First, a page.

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Is Perovskites the new Hydrogen in the New Energies Sector?

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Silicon is the undisputed ruler of solar technology today having beaten its competitors like CIGs, Cd-Te, and others by a huge mile over the past decade. While in the early part of the decade there were numerous technologies competing to take over the solar energy king mantle, silicon with its exponentially dropping costs massively beat out other technologies. Even solar thermal which was based on heating, dropped out of the race not being able to come even close to the Chinese factories producing millions of silicon-based solar panels at ever lower costs. Many of the promising startups got bankrupted in the process with First Solar the only company being able to stand the onslaught of the silicon juggernaut today.

However, silicon technology is facing its limits with cell efficiency reaching 25% and market pressures are increasing to further lower the costs with higher efficiency. Monocrystalline technology has already become mainstream due to higher efficiency and now there is talk of heterojunction cell technology becoming more popular with its ability to capture more wavelengths. But the limit is quite close and newer materials are being looked at closely.

Perovskite technology has been around a while along with other technologies, but it has real potential to become the real disruptor to the silicon solar panel ecosystem. It is extremely cheap, widely found, and has more advantages as compared to silicon as it can be coated at a much thinner thickness as compared to silicon to generate electricity from sunlight. The great advantage it has over silicon is that it can be painted over flexible material making its end-use applications much wider than traditional silicon.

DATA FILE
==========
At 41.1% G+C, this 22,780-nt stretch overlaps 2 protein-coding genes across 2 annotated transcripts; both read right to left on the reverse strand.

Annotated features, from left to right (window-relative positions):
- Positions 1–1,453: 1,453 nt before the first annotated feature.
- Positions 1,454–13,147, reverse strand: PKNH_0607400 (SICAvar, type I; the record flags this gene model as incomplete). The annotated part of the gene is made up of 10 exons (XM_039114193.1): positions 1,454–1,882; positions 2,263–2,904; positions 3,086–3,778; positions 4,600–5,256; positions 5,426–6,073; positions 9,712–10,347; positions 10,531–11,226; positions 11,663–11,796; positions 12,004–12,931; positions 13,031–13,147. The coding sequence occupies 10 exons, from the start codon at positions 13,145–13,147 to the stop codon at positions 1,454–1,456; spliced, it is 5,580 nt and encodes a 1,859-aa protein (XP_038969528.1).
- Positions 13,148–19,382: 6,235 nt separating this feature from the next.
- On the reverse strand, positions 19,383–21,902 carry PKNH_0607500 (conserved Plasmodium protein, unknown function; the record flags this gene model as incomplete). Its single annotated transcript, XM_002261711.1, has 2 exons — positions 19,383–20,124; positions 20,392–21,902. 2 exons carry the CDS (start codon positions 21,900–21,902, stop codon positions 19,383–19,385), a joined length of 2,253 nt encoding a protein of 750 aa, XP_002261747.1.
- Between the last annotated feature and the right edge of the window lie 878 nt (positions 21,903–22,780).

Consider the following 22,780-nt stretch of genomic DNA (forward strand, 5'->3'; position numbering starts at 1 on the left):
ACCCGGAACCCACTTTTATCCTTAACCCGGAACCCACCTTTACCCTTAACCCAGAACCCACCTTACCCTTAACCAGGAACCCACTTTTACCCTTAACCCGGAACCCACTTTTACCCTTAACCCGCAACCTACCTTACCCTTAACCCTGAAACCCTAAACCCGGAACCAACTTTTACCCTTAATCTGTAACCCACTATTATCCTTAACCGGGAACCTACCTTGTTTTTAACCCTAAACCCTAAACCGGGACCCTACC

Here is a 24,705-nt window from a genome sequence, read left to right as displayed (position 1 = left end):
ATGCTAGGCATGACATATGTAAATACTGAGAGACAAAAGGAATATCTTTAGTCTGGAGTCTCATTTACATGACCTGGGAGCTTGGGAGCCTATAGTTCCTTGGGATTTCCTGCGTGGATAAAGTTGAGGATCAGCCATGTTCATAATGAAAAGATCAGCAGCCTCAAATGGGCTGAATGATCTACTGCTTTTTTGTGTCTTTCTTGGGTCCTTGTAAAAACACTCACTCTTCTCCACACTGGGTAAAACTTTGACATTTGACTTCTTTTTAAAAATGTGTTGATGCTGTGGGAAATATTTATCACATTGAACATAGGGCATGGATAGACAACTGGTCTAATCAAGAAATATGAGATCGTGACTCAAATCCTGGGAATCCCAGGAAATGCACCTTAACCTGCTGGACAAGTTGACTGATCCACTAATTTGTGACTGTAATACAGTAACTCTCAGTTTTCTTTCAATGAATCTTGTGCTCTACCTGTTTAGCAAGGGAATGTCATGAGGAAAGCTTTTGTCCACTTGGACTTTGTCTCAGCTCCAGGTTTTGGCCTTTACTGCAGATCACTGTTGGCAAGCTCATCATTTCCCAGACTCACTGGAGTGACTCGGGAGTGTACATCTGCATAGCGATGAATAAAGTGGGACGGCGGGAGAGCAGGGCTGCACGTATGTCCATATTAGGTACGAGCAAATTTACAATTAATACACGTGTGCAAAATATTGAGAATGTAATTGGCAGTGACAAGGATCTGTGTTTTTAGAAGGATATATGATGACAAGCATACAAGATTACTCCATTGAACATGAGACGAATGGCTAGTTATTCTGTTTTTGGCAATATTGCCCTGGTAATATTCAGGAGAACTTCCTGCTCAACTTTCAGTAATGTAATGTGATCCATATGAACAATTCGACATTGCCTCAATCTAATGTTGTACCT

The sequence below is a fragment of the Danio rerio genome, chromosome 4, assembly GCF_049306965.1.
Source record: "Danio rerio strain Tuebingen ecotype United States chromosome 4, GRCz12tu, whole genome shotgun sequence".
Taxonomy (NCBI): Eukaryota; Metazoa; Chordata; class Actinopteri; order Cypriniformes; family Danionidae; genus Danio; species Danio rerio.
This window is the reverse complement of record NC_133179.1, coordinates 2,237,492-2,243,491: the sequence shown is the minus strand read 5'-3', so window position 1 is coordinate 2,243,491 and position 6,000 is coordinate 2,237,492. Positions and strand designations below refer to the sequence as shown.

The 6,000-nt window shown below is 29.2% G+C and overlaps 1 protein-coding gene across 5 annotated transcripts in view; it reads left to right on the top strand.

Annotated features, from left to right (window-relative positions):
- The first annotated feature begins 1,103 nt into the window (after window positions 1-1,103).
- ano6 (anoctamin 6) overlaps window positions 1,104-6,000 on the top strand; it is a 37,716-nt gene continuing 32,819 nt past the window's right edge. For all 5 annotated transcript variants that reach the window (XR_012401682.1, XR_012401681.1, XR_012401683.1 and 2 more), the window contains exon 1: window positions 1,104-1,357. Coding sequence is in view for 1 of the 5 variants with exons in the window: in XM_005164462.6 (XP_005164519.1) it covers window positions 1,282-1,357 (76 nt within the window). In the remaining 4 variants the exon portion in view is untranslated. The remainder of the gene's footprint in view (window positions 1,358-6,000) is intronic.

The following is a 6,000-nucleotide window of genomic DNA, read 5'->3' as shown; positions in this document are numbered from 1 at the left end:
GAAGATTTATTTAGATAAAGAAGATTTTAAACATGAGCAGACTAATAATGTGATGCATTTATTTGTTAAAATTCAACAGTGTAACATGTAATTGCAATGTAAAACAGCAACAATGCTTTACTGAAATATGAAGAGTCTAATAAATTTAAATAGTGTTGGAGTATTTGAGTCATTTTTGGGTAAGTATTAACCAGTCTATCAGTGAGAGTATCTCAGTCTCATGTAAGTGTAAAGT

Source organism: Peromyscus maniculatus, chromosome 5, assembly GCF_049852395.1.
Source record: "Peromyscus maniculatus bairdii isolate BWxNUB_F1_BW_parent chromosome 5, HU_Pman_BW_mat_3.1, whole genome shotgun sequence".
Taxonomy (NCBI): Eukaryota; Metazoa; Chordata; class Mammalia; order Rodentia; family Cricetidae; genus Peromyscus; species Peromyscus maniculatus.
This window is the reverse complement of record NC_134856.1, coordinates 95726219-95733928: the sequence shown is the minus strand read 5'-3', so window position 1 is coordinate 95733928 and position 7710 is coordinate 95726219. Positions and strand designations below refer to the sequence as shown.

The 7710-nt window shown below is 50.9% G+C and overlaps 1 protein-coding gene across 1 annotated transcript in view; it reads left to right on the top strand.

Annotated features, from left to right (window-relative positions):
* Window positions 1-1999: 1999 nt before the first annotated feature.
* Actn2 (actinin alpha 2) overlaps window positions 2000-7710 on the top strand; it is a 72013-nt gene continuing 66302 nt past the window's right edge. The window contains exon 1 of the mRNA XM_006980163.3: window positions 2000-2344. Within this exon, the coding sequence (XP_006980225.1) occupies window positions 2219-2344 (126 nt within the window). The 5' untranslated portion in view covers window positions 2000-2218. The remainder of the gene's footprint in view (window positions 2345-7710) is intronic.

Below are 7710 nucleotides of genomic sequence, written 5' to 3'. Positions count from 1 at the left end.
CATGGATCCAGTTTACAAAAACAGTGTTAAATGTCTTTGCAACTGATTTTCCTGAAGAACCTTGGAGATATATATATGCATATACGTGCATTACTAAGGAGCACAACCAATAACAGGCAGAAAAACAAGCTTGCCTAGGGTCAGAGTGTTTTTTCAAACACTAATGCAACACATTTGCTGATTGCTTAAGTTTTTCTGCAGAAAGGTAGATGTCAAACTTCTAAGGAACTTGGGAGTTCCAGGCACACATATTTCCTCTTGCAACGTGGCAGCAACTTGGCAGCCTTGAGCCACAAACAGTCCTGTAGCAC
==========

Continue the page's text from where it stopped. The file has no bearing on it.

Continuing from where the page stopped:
Oxford PV based out of the UK already has a pilot line in place in Germany and wants to go commercial at a much larger scale while other startups are also firming up their plans. The other major advantage of perovskite is that it has an efficiency of almost 40% which is double that of silicon cells which could lead to a dramatic increase in the production of solar power. It is still early days for the technology but it has the potential to become really huge with the right incentives and investment.


Sneha Shah

I am Sneha, the Editor-in-chief for the Blog. We would be glad to receive suggestions, inputs & comments on GWI from you guys to keep it going! You can contact me for consultancy/trade inquires by writing an email to

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